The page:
Trick or Meat
After an excellent launch of the Meatwave in North Carolina two weeks ago, I was itching to get another cookout in before the temperature takes a nose dive, so I scheduled the next one without delay for the day after Halloween and aptly named it Trick of Meat (thanks to Bryan and Jenny for that suggestion). Beyond how great the spread turned out, this was a truly notable Meatwave for a couple other reasons—it was the first one ever held past October and the only really successful one to take place in the rain now that I'm afforded the space to actually use my two large canopies.
My biggest regret from the first Meatwave in my new home was making a menu that required me to be at the grill the entire afternoon, not allowing my the time to really meet all the new Meatwavers partaking in the festivities. So I carefully made a menu this time that would give me a good balance between grilling and chilling, and it started with four racks of beautifully glistening spare ribs.
Nothing fancy here, just ribs rubbed down and cooked to perfect doneness. Prior to serving them, I brushed each rack with a South Carolina mustard sauce—a recipe I've improved since first posting four years ago.
While I had the smoker going, I checked off another box on my perpetual to-do list—barbecue scotch eggs. After struggling to peel a dozen eggs I had soft boiled, I wrapped those I didn't mangle with a layer of sausage and rubbed them down with the same rub I used on the ribs. I then slow smoked them until the sausage was cooked through and finished them with a brushing of barbecue sauce. I'm not a huge boiled egg fan, which is one reason it took to me so long to make these, but I was an instant convert with one taste of these. The sausage, with all its barbecue finishings, dominated in the flavor department, while the egg provided an pleasing contrasts of textures from its springy white to creamy yolk.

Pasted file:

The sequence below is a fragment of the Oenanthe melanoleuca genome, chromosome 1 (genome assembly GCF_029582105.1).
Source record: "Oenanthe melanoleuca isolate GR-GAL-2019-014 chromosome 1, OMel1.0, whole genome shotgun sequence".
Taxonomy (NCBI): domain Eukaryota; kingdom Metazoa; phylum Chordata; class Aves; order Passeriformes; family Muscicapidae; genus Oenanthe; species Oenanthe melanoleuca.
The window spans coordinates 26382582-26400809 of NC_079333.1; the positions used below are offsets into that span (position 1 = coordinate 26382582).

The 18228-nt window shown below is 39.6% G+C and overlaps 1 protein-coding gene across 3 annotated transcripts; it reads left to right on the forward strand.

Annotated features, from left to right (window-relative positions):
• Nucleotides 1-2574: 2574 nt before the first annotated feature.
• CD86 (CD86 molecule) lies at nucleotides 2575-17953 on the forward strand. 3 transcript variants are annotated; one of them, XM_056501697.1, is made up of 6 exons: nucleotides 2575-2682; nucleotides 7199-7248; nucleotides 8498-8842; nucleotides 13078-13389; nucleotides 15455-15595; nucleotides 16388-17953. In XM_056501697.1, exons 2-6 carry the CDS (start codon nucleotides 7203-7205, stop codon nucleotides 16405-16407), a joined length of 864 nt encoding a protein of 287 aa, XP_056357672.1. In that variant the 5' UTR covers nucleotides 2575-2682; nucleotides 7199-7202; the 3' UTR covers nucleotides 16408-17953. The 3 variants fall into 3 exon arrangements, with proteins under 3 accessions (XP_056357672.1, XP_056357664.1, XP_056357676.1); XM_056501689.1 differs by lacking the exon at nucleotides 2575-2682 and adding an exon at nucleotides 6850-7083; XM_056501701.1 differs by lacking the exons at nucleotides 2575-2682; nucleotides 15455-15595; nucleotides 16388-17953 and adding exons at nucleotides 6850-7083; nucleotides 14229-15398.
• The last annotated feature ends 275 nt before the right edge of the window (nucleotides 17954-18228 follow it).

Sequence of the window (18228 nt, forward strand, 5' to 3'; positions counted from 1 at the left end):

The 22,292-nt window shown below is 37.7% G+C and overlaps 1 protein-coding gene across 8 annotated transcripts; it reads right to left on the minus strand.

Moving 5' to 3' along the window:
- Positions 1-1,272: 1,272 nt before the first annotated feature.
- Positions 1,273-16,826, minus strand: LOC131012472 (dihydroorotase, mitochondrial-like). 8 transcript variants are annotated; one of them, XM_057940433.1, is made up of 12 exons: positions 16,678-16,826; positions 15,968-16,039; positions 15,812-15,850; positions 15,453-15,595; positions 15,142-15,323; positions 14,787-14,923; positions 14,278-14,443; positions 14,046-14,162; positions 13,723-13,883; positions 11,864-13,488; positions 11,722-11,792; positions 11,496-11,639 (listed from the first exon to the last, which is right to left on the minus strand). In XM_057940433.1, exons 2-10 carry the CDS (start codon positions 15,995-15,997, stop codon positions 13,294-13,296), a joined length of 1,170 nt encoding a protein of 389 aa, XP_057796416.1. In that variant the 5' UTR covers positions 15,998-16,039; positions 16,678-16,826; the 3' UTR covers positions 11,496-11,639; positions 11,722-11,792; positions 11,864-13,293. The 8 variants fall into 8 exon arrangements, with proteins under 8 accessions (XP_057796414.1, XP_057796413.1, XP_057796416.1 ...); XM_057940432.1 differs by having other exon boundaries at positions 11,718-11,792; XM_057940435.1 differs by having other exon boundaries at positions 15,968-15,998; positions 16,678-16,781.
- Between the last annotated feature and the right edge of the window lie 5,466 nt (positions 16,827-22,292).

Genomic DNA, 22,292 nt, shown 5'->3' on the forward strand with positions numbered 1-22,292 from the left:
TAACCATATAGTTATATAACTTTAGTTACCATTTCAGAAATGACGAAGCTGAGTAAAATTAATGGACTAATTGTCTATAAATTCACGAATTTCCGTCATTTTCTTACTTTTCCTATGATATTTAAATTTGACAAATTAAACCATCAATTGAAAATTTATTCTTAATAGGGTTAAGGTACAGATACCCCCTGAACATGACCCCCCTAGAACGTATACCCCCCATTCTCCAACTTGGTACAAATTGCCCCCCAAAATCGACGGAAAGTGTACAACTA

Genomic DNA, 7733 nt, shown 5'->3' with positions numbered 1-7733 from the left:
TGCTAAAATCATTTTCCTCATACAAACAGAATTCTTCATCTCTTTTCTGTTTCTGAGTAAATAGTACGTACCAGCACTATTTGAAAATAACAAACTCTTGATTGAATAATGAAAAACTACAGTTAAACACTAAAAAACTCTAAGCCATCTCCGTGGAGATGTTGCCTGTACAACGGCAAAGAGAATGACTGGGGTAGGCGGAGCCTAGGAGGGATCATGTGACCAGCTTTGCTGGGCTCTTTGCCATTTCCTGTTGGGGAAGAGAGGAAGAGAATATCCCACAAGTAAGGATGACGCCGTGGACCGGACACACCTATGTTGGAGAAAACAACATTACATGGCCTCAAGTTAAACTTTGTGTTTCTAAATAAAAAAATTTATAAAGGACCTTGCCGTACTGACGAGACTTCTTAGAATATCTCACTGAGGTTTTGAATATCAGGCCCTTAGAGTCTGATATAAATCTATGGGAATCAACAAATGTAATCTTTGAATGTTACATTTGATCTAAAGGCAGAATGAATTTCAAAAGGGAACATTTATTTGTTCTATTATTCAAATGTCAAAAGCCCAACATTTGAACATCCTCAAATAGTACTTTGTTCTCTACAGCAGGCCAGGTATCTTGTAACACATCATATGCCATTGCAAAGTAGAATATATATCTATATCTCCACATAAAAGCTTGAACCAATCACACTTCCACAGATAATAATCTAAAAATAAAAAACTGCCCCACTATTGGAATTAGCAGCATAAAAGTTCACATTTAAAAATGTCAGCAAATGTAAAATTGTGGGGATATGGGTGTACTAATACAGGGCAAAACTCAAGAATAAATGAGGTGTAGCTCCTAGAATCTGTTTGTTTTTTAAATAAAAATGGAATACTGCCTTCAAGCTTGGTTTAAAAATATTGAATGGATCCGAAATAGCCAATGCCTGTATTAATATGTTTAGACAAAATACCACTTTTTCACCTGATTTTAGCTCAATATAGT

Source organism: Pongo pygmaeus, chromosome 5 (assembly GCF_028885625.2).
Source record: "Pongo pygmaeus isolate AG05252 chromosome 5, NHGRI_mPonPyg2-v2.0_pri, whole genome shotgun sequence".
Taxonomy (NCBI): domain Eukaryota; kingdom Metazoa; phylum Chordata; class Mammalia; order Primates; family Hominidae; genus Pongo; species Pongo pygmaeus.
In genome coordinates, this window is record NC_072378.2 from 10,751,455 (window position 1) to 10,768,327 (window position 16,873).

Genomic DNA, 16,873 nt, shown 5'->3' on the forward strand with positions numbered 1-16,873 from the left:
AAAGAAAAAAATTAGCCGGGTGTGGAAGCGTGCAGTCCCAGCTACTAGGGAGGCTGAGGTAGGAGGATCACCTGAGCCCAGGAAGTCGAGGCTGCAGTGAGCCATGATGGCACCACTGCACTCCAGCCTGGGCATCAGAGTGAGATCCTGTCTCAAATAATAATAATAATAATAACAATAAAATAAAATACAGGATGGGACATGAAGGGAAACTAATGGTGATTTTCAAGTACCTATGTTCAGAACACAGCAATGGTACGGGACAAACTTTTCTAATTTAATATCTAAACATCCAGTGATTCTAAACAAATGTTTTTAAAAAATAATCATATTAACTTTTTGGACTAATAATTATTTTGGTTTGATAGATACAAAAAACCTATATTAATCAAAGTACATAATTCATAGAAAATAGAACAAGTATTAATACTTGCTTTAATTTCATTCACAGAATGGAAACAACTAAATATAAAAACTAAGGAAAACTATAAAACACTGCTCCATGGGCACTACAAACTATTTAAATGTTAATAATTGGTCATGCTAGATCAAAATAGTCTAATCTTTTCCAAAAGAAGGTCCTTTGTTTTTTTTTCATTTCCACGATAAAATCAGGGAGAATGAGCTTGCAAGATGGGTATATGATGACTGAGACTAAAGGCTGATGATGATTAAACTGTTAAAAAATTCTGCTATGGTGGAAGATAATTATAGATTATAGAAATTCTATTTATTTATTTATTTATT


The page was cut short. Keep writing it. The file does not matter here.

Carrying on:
In preparation for my onslaught of wings recipes I release every year prior to the Super Bowl, I made two new wing recipes. The first was lemon pepper wings that were seasoned minimally before grilling, then finished with a thick and potent sauce of primarily lemon zest and coarsely ground black pepper along with a little lemon juice and olive oil.
For the second recipe, I made good use of the ingredients I already had for the ribs. I coated the wings with the same rub before they were grilled. Once they got nice and crispy after about 45 minutes over indirect heat, I tossed them in the South Carolina barbecue sauce. For my personal tastes, this was a better use of the mustard sauce—the tang and bite to the mustard felt more apt on wings than ribs.
An interesting development in North Carolina is that I have way more vegetarian friends. I never used to give much thought to non-meat recipes since I would have only one or two vegetarians at most attending back in New York. Since that equation has shifted significantly, you can expect to see a lot more vegetarian-friendly recipes on the blog, like these butternut squash grilled cheese sandwiches.
To make them, I cut a couple butternut squashes into thin discs and grilled them until tender and lightly charred. I then piled a couple slices of squash on fresh sandwich bread and topped with three cheeses—ricotta, fontina, and pecorino—a sprinkling of sage and drizzle of honey. They were then grilled until crusty and the fontina was melted. The sandwiches were an incredible bite of fall flavor and a worthy alternative to the meaty selections.